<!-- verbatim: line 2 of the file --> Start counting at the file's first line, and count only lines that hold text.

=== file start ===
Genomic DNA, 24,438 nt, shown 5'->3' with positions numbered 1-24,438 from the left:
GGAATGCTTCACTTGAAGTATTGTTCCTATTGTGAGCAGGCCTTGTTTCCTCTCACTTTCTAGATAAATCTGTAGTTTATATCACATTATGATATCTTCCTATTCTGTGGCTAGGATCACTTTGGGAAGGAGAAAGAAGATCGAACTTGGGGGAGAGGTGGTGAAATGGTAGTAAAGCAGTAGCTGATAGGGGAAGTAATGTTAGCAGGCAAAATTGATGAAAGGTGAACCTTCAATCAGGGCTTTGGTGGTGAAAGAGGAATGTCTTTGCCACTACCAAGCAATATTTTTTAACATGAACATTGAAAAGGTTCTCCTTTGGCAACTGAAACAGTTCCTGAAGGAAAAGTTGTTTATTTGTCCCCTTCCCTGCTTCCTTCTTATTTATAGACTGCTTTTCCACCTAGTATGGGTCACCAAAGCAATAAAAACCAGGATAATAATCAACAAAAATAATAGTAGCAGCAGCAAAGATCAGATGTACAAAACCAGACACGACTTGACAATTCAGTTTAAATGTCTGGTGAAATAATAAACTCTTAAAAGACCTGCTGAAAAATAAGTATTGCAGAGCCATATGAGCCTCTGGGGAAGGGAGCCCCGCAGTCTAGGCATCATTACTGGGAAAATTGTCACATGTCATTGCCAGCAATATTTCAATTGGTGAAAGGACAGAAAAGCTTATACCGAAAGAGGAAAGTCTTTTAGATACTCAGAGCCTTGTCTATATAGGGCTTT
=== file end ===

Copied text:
GGAATGCTTCACTTGAAGTATTGTTCCTATTGTGAGCAGGCCTTGTTTCCTCTCACTTTCTAGATAAATCTGTAGTTTATATCACATTATGATATCTTCCTATTCTGTGGCTAGGATCACTTTGGGAAGGAGAAAGAAGATCGAACTTGGGGGAGAGGTGGTGAAATGGTAGTAAAGCAGTAGCTGATAGGGGAAGTAATGTTAGCAGGCAAAATTGATGAAAGGTGAACCTTCAATCAGGGCTTTGGTGGTGAAAGAGGAATGTCTTTGCCACTACCAAGCAATATTTTTTAACATGAACATTGAAAAGGTTCTCCTTTGGCAACTGAAACAGTTCCTGAAGGAAAAGTTGTTTATTTGTCCCCTTCCCTGCTTCCTTCTTATTTATAGACTGCTTTTCCACCTAGTATGGGTCACCAAAGCAATAAAAACCAGGATAATAATCAACAAAAATAATAGTAGCAGCAGCAAAGATCAGATGTACAAAACCAGACACGACTTGACAATTCAGTTTAAATGTCTGGTGAAATAATAAACTCTTAAAAGACCTGCTGAAAAATAAGTATTGCAGAGCCATATGAGCCTCTGGGGAAGGGAGCCCCGCAGTCTAGGCATCATTACTGGGAAAATTGTCACATGTCATTGCCAGCAATATTTCAATTGGTGAAAGGACAGAAAAGCTTATACCGAAAGAGGAAAGTCTTTTAGATACTCAGAGCCTTGTCTATATAGGGCTTT